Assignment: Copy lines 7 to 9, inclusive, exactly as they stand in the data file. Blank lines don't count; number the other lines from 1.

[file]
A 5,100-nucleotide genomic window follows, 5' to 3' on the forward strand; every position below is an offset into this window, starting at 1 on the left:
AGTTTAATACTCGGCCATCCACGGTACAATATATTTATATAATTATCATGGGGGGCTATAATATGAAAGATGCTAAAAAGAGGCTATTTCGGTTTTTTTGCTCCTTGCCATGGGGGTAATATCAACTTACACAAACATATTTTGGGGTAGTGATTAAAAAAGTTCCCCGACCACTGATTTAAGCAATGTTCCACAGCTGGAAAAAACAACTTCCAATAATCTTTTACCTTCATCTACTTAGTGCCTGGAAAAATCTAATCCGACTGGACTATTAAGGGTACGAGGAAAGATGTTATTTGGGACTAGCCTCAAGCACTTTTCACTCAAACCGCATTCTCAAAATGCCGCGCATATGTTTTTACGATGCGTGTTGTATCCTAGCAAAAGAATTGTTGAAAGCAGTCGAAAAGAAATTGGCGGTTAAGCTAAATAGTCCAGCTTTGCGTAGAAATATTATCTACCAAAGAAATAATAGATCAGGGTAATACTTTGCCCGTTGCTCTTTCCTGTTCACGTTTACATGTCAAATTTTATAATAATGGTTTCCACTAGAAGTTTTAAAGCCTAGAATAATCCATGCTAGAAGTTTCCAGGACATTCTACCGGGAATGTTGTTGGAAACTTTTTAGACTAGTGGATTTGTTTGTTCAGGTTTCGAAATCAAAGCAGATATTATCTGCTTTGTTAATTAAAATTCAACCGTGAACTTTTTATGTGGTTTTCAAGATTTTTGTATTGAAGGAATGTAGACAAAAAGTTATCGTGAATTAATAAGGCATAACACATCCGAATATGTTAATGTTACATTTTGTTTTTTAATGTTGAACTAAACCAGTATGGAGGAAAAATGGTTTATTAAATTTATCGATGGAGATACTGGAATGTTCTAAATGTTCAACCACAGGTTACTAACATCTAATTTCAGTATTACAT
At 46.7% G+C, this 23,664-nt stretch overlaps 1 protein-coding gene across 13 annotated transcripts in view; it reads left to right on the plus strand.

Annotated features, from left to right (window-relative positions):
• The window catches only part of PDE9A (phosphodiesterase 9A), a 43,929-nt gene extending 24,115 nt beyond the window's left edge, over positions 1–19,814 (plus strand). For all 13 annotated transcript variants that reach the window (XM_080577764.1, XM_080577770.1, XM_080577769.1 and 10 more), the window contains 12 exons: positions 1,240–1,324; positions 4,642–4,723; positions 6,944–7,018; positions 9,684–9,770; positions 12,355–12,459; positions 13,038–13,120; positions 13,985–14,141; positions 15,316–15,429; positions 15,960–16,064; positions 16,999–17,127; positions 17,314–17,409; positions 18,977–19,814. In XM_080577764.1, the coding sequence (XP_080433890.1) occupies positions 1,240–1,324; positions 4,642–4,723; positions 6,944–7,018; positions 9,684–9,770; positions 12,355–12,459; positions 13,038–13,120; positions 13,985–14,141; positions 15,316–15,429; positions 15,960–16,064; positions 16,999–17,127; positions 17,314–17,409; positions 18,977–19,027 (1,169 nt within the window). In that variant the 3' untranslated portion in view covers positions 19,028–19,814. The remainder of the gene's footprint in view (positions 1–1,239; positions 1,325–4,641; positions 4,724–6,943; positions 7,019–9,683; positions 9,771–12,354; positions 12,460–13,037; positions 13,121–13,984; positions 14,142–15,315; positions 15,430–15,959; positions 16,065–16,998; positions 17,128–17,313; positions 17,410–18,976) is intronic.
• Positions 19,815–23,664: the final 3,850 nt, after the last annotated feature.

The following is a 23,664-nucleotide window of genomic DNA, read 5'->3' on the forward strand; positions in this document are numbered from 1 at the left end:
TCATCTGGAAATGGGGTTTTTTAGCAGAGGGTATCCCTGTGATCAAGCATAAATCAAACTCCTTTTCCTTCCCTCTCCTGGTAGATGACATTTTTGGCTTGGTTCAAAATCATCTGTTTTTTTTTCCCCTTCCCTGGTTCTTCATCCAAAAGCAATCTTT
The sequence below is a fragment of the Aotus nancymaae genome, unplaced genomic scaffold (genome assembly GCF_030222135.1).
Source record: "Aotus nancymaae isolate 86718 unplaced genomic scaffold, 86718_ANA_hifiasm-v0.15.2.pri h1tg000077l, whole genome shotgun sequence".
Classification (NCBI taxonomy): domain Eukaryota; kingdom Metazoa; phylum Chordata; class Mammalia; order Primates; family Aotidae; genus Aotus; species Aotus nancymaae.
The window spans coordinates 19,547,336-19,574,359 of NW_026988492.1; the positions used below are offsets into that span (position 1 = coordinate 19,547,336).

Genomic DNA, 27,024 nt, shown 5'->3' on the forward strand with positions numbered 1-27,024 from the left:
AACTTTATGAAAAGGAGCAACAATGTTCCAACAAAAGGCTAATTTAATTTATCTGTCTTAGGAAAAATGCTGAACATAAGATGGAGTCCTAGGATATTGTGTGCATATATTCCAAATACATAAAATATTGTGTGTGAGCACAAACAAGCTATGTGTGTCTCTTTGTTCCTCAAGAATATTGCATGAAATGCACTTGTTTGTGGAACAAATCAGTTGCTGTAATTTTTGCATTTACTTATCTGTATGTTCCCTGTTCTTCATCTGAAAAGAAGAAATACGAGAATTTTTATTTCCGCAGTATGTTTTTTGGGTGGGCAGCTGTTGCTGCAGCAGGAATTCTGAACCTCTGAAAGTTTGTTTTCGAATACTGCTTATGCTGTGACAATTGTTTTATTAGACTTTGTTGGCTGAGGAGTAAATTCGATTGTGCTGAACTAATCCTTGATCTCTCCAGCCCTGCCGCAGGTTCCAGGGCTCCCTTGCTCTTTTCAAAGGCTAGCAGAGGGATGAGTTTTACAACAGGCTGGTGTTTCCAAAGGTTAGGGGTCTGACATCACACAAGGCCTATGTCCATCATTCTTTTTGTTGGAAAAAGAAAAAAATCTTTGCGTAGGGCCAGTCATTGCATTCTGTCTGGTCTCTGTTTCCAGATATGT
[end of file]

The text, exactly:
The following is a 23,664-nucleotide window of genomic DNA, read 5'->3' on the forward strand; positions in this document are numbered from 1 at the left end:
TCATCTGGAAATGGGGTTTTTTAGCAGAGGGTATCCCTGTGATCAAGCATAAATCAAACTCCTTTTCCTTCCCTCTCCTGGTAGATGACATTTTTGGCTTGGTTCAAAATCATCTGTTTTTTTTTCCCCTTCCCTGGTTCTTCATCCAAAAGCAATCTTT
The sequence below is a fragment of the Aotus nancymaae genome, unplaced genomic scaffold (genome assembly GCF_030222135.1).